off Yankees pitcher Doc Medich. His managing career would go on to include Cleveland
Cleveland
(1975–77); the San Francisco Giants
San Francisco Giants
(1981–84); the Baltimore Orioles
Baltimore Orioles
(1988–91); and the Montreal Expos/ Washington Nationals
Washington Nationals
franchise (2002–06). In addition to being the first black manager in the major leagues with the American League's Indians, upon joining the Giants, he also became the first black manager in the National League. He was awarded the American League
American League
Manager of the Year Award
Manager of the Year Award
in 1989 for leading the Orioles to an 87–75 record, a turnaround from their previous season in which they went 54–107. After Robinson had spent some years known in baseball as the Director of Discipline, he was chosen by Major League Baseball
Major League Baseball
in 2002 to manage the Expos, which MLB owned at that time. The 2002 Expos performed surprisingly well, finishing second in the NL East, and posting a 19-game improvement over 2001. In 2005, the Montreal Gazette's Stephanie Myles reported that Robinson had devoted much time playing golf during his years in Montreal, sometimes spending 16-hour days between the course and the games at night. Some journalists have questioned his disregard of statistics to determine pitching match-ups with his hitting line-ups. Robinson defended his style of managing by saying that he goes by his "gut feeling". In a June 2005 Sports Illustrated
Sports Illustrated
poll of 450 MLB players, Robinson was selected the worst manager in baseball, along with Buck Showalter, then manager of the Texas Rangers. In the August 2006 poll, he again was voted worst manager with 17% of the vote and 37.7% of the NL East vote.[9] In 2005, one of Robinson's Nationals players asked him if he had ever played in the majors. This was reported on Real Sports with Bryant Gumbel as an illustration of how little some current players are aware of the history of the game. On April 20, 2006, with the Nationals'10–4 victory over the Philadelphia Phillies, Robinson got his 1000th win, becoming the 53rd manager to reach that milestone.[10] He had earned his 1000th loss two seasons earlier.[11] During a game against the Houston Astros on May 25, 2006, Robinson pulled Nationals catcher Matt LeCroy during the middle of the seventh inning, violating an unwritten rule that managers do not remove position players in the middle of an inning. Instead, managers are supposed to discreetly switch position players in between innings. However, LeCroy, the third-string catcher, had allowed Houston Astros baserunners to steal seven bases over seven innings and had committed two throwing errors. Although the Nationals won the game 8–5, Robinson found the decision so difficult to make on a player he respected so much, he broke down crying during the post-game interviews.[12] On September 30, 2006, the Nationals' management declined to renew Robinson's contract for the 2007 season, though they stated he was welcome to come to spring training in an unspecified role. Robinson, who wanted either a front office job or a consultancy, declined.[13] On October 1, 2006, he managed his final game, a 6–2 loss to the Mets, and prior to the game addressed the fans at RFK Stadium.[14] Robinson's record as a manager stands at 1065 wins and 1176 losses.[15] Managerial record[edit]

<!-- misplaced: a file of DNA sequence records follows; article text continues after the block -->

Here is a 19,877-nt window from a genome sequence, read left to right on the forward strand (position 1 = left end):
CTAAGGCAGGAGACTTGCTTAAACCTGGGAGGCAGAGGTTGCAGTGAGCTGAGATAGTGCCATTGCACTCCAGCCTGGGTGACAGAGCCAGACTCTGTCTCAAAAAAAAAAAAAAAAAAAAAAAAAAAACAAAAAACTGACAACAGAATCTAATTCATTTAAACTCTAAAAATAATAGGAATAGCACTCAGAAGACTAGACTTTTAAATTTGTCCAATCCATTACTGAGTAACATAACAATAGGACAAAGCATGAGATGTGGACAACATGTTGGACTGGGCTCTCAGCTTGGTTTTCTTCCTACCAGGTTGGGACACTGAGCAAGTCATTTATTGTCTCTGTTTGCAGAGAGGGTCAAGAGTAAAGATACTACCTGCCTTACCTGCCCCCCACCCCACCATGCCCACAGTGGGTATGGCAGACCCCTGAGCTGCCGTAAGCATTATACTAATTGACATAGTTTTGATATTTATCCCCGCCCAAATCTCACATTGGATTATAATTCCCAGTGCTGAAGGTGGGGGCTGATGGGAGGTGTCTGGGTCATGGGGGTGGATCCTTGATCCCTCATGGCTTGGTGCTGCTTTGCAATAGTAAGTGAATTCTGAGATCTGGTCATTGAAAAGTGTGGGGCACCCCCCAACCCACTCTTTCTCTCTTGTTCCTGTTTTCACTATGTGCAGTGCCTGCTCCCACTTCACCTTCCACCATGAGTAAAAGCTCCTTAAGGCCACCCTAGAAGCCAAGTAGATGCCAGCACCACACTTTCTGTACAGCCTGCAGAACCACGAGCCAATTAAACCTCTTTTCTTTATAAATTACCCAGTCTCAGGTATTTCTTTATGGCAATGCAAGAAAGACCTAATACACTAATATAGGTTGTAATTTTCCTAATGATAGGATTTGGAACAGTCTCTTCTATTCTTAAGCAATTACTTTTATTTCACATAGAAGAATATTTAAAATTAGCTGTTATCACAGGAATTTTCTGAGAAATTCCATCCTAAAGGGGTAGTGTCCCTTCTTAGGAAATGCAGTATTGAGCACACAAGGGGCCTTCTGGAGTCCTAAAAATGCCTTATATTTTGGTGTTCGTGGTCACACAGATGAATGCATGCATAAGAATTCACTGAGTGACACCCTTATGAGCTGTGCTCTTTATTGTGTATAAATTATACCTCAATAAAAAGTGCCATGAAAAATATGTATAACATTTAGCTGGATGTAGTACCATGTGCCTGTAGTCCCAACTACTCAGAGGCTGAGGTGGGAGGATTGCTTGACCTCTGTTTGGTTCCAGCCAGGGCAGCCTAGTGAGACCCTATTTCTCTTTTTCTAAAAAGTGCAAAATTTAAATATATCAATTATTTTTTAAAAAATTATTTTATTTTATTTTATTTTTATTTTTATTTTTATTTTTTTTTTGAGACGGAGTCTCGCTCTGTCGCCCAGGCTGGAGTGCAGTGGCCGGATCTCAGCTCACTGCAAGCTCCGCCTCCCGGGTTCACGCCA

Team From To Managerial record

G W L Win %

Cleveland
Cleveland
Indians 1975 1977 375 186 189 .496

San Francisco Giants 1981 1984 541 264 277 .488

Baltimore
Baltimore
Orioles 1988 1991 515 230 285 .447

Montreal Expos/Washington Nationals 2002 2006 810 385 425 .475

Total 2241 1065 1176 .475

Ref.:[15]

Honors[edit] In addition to his two Most Valuable Player awards (1961 and 1966) and his World Series
World Series
Most Valuable Player award (1966), Robinson was honored in 1966 with the Hickok Belt
Hickok Belt
as the top professional athlete of the year in any sport. In 1982, Robinson was inducted into the National Baseball Hall of Fame as a Baltimore
Baltimore
Oriole. Robinson is also a charter member of the Baltimore Orioles
Baltimore Orioles
Hall of Fame (along with Brooks Robinson), and a member of the Cincinnati Reds
Cincinnati Reds
Hall of Fame, being inducted into both in 1978. He was inducted into the Cleveland Indians
Cleveland Indians
Hall of Fame in 2016. The Reds, Orioles, and Indians have retired his uniform number 20. He is one of only two major league players, the other being Nolan Ryan, to have his number retired by three different organizations.

Frank Robinson's number 20 was retired by the Cleveland Indians
Cleveland Indians
in 2017.

Frank Robinson's number 20 was retired by the Baltimore Orioles
Baltimore Orioles
in 1972.

Frank Robinson's number 20 was retired by the Cincinnati Reds
Cincinnati Reds
in 1998.

Robinson being awarded the Presidential Medal of Freedom